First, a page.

We have all gotten a case of eye-twitching at least once in our lives, if not more often. Eye-twitching is annoying and intrusive, especially when it comes around when you’re in the midst of a meaningful conversation.
But it gets weird when someone tells you that your eye-twitching is a bad omen, that something worse is going to happen, or that someone is missing you, or someone is in love with you, or your loved ones are in danger; the list goes on. Supposedly, your eye twitches when it wants to tell you something. And when that happens, you better listen to it.
The eye-twitching superstition is rampant in all parts of the world. And everywhere, it has a different meaning. The superstition takes multiple things into account- if it is your left eye or right eye, whether it is noon or night, if it’s in a specific time window like between 3 pm and 6 pm, or 9 am, and 11 am if it happens for more than a few minutes. The eye-twitching superstition has existed for long and has firm believers.
Even if you are a believer in this superstition, make sure you note how long the twitching lasts. If it’s’s longer than 10-15 minutes and happens every so often, consult a doctor because the reason could be a lack of sleep, stress, or even an eye infection or disease.
Meaning In Different Countries
The eye-twitching superstition holds different meanings in different parts of the world. Let’s see the most common beliefs of a few countries :
If you’re living or have lived in India, you know that most elders strongly believe in superstitions. The reason that superstitions have always been given so much weightage in Indian traditions and culture is that they originate from mythology, scriptures, and folklore, which are significant elements that form the core of India’s beliefs. The eye-twitching superstition might sound bizarre to the new generations, but they have been a part of the Indian mentality for decades, and thus, shouldn’t be invalidated.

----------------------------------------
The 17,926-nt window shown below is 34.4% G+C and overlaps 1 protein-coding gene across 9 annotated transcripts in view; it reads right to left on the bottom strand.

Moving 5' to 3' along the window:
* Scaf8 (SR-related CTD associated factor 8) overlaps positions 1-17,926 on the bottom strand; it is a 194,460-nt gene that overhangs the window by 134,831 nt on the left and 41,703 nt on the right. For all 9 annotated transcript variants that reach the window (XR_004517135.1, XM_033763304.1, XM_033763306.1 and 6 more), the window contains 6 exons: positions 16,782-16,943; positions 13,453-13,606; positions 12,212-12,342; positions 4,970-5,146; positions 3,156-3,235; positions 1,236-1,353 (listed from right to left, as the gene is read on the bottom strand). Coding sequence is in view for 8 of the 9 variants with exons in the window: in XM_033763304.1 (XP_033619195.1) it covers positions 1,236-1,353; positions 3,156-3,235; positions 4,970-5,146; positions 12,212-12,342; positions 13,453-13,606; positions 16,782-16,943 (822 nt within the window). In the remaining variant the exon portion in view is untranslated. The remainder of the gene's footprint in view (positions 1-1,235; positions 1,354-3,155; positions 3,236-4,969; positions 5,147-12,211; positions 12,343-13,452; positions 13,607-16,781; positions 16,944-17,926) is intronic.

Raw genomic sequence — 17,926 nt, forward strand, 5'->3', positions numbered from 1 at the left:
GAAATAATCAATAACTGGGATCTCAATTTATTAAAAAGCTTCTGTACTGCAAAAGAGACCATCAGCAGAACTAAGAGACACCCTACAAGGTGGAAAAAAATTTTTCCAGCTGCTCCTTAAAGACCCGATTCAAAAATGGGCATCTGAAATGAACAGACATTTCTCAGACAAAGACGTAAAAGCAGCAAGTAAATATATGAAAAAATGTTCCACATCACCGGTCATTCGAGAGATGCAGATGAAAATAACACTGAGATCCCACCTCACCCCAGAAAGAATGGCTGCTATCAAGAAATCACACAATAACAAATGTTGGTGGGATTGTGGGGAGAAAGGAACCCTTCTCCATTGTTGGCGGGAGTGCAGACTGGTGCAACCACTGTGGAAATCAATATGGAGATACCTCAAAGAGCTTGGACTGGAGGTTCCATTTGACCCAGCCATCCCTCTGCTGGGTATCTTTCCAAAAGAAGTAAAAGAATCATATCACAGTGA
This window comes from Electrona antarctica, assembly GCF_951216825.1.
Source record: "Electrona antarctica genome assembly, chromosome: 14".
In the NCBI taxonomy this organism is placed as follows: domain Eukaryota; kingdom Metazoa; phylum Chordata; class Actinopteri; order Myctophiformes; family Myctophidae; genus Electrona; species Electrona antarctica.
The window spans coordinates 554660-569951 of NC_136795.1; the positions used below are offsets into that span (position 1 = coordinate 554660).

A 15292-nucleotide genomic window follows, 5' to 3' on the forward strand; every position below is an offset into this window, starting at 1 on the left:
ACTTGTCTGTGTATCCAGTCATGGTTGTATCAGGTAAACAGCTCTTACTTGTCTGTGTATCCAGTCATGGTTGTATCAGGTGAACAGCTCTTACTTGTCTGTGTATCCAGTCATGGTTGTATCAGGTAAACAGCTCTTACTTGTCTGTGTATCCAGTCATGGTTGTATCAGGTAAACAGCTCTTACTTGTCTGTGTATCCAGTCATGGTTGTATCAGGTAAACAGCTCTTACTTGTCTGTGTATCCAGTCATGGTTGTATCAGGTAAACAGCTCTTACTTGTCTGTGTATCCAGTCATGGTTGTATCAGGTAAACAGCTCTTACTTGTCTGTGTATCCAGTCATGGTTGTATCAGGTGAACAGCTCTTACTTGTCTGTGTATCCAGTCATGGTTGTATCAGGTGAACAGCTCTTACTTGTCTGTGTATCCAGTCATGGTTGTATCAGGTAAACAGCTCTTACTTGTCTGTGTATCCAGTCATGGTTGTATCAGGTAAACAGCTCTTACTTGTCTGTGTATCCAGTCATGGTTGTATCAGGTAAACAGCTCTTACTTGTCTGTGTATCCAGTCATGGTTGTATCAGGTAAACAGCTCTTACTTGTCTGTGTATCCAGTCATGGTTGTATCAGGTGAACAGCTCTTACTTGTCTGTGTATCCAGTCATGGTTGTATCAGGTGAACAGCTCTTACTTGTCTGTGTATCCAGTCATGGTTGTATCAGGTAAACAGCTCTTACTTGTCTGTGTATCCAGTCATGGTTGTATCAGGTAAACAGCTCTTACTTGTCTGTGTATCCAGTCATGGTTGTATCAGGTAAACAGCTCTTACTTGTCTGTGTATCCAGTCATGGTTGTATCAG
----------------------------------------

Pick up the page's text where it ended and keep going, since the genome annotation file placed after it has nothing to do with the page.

The eye-twitching superstition in India depends on which part of your eyes is twitching, along with your gender.
If a man’s right eye twitches, it means good destiny. On the other hand, when a woman’s right eye twitches, it’s a bad omen. The opposite goes for the left eye in both cases.
If the eyebrow twitches, that might mean that good news (the baby kind) could be coming along. When the upper eye twitches, it indicates financial prosperity and wealth.
When the upper eyelid twitches, that means that you will be the recipient of bad news, while a twitching of the lower eyelid indicates that a need to spend money would come up in the near future.
Superstitions are religiously believed in China as well. The eye-twitching superstition in China coincides with the time of the day, along with the left or right eye. Generally, twitching of the left eye is a good omen, and twitching of the right eye is a bad omen.
In Chinese culture, different times of the day are assigned with zodiac animals. So, for instance:
If your left eye twitches between 9 am to 11 am (zodiac animal: snake), that means you will be invited for a social gathering. If your right eye twitches, you might be engaging in a fight or argument. Between 1 pm and 3 pm (zodiac animal: sheep), left eye twitching indicates financial gain and right eye twitching indicates the arrival of something positive.
Between 5 pm and 7 pm (zodiac animal: rooster), left eye twitching means that you will be blessed with a visit from a friend after a long time and right eye twitching means a stranger will come into your life. Click here to learn more about Chinese superstitions.
The eye-twitching superstition isn’t uniform across Africa, and it depends on the country. For instance, in Nigeria, left eye twitching is considered bad news, and right eye twitching is a good omen, both of which bring bad luck and good luck respectively. In other countries of Africa, the twitching of the upper part of the eye indicates that you might get a surprise visitor in your life. In contrast, twitching of the lower part of the eye is an indication of feeling overwhelmed or emotional.
How Does The Eye Twitch?
Before getting further into the eye-twitching superstition, let’s understand how the eye twitches. Nerves control your eye muscles. When there is an occasional series of bursts of activity in these nerves, that causes our eyes to move, jump, flutter, or twitch. Most commonly, the twitches are felt on the inner corner of the upper eyelid or lower eyelid.
However, it can also be contacted in both parts and sometimes even simultaneously in both eyes. Watch this video to understand how the eye twitches in more detail: